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"The indie-hero leaves the building. Thank God."

Always hated Blur, but remember this gig, and this chap, as a real charmer. This is the closest I was ever allowed to Blur actually, smart editors see. Always had to grab a quote at the end of the gig, always hated doing that but I recall Graham & Dave being sweet. Shame about their jazz-hands mate really. 

Sheffield Leadmill 

(from Melody Maker, July 19th, 2000) 
Maybe the whys and wherefores don't matter. Maybe it's pointless tryng to figure out the real reasons for people coming here. Nobody could really have been expecting a cheeky Blur cover, or a glimpse of Damon in the wings. Graham Coxon deflates any sense of happening as soon as he walks on -the rest of the night is your choice between enjoying this music in ferocious and meaning-laden context, or just enjoying it like you've stumbled upon it unawares.
If Coxon hadn't announced himself with this tour, had anonymously slipped on to a support slot next month, and just let 'The Golden D' quietly worm its way into our souls, the blissful devastation his band wreak would be up for grabs, a cool new fix. And none of you would have come to see it. The problem, if there is one, is that this band wil be tolerated as that most tiresome indulgence, the side-project, when in fact Coxon's making music some of us might infinitely prefer to anything from his bigger band.
To be fair, all of the above becomes bullshit-overthink about one second into 'That's all [i wanna do]'. You're thinking, "OK, why not just invite us round to flick through your Hüsker Dü collection ? But then the songs surges ahead and... fucking hell, what a band ! Dave Rowntree on drums, Rod Idlewild on guitars - why the fuck haven't they come up with anything this fantastic in their proper jobs ?" Coxon staggers under the howl, only taking the mic to sigh/scream/sing innexact lyrics in a tiny weeny voice.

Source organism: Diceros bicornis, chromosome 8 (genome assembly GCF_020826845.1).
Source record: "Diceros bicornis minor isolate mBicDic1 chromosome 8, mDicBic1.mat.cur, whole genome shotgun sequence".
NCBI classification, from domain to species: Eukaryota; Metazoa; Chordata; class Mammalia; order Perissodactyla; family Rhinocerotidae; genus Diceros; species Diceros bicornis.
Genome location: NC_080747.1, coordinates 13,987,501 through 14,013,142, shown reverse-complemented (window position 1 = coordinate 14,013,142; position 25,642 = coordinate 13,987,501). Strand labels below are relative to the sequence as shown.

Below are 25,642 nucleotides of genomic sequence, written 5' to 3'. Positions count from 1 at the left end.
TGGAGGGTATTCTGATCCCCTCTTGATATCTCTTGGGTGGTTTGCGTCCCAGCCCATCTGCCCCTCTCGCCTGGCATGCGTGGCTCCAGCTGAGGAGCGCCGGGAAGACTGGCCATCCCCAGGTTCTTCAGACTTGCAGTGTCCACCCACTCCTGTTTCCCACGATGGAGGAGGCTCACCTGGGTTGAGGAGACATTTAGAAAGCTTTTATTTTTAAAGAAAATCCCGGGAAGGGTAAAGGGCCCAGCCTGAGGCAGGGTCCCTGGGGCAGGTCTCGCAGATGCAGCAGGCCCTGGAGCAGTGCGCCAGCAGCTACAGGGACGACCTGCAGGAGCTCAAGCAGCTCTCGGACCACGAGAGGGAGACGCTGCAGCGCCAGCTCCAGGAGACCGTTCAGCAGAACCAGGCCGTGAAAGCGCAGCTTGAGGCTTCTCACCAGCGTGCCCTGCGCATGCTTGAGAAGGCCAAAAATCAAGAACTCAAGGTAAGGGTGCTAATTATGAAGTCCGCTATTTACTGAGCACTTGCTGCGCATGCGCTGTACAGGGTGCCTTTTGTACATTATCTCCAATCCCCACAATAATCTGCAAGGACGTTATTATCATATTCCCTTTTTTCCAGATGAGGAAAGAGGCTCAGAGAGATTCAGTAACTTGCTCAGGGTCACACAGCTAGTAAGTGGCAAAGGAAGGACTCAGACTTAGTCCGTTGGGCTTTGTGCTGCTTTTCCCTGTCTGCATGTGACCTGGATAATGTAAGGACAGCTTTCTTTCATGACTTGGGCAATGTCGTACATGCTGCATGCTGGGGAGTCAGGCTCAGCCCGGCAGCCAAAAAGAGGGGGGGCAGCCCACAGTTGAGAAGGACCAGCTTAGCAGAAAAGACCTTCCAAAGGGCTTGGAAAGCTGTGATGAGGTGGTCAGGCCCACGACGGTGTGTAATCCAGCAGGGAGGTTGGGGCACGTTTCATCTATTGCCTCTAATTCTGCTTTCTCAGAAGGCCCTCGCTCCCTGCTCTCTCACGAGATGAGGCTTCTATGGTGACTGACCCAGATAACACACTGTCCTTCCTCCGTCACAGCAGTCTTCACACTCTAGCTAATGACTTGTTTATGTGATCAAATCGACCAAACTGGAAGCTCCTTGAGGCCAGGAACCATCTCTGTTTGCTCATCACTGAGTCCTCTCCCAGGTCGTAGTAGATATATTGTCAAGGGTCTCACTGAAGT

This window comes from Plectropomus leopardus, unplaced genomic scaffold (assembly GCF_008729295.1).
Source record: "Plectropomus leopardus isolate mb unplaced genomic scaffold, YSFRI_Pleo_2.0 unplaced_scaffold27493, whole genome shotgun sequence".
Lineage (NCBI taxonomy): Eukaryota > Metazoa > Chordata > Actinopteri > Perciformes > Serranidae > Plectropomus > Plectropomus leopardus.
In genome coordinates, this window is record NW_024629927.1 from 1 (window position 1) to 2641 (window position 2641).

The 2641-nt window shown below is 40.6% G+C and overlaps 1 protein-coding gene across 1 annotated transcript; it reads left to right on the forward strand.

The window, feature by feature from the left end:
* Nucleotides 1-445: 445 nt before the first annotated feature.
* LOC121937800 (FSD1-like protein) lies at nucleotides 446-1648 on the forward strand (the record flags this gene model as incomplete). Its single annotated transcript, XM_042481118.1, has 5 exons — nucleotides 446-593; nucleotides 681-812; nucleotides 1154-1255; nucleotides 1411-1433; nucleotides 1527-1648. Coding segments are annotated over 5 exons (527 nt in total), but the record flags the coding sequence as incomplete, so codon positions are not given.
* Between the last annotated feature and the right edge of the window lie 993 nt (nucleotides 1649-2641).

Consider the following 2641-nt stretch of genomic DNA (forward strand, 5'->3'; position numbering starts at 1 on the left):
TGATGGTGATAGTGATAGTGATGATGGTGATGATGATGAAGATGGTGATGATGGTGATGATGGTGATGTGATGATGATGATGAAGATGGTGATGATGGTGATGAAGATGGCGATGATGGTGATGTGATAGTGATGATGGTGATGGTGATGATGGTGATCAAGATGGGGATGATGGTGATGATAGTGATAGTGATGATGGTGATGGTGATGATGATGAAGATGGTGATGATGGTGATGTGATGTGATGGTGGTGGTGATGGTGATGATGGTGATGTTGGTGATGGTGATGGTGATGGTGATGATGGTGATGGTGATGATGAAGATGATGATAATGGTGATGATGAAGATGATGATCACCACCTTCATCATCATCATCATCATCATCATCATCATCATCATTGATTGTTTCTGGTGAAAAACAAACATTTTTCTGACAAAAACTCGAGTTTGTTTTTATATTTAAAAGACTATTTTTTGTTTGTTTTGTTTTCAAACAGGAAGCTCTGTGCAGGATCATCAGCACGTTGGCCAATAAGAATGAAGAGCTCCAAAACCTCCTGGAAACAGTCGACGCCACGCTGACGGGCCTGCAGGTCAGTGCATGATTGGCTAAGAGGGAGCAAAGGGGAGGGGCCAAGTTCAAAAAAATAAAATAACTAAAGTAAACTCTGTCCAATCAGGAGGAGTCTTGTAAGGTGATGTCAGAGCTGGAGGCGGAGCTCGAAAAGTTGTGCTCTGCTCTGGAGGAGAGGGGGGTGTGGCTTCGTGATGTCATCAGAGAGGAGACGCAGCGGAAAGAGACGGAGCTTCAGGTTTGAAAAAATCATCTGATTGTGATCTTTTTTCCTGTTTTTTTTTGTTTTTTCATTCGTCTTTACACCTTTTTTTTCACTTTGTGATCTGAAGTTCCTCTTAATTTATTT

'Jamie Thomas' and 'The Fear' are more solid feats of engineering, but something's lost when a band this fluid have to play forward. Yet the squeals from the pit imply a whole re-education could be going on. Patronising to say it, but the thought of Blur fans rocking out to Mission of Burma covers ('That's when i reach for my revolver' and 'Fame and Fortune') doesn't just warm the elistist soul, it's pretty much a brave insistence on a love affair these fans should make themselves a part of.
Coxon remains stage-centre throughout, but after a while you're not even looking at him. During 'Don't think [about always]' you actually find yourslef staring at the amps, as if you can see what glowering chaos will issue forth. And you'd never have thought that before arrivig tonight. 

Called back for an encore, you realize the transformation you've witnessed in the past half hour : from a guy in a band that you hate, to a guy with a band that has a definite future. The indie-hero leaves the building. Thank God.
Neil Kulkarni

Graham Coxon's verdict:  "It was surprisingly good when you consider that the only rehearsals we've had were last week for about three days. It's been really breakneck putting the band together and getting ready for the tour, so i'm really pleased with how it's gone. The crowd were kind of folded-arms, OK-impress-me-then, but i'm actually more nervous about the London shows. Damon's gonna be at one of them, I think. That's slightly nerve-wracking."
Dave Rowntree:  "It was good. Last night in Glasgow was mental, though. For me, it's just an opportunity to play without the whole circus that goes along with Blur. Everything in Blur is really thought-out, requires a lot of yourself and a lot of effort. This is, i wouldn't say more physical and less cerebral, i'd say it's still both, but you feel a lot more relaxed knowing that, hey, we only rehearsed for three days last week, let's go out and just do it. There's a lot less pressure on."


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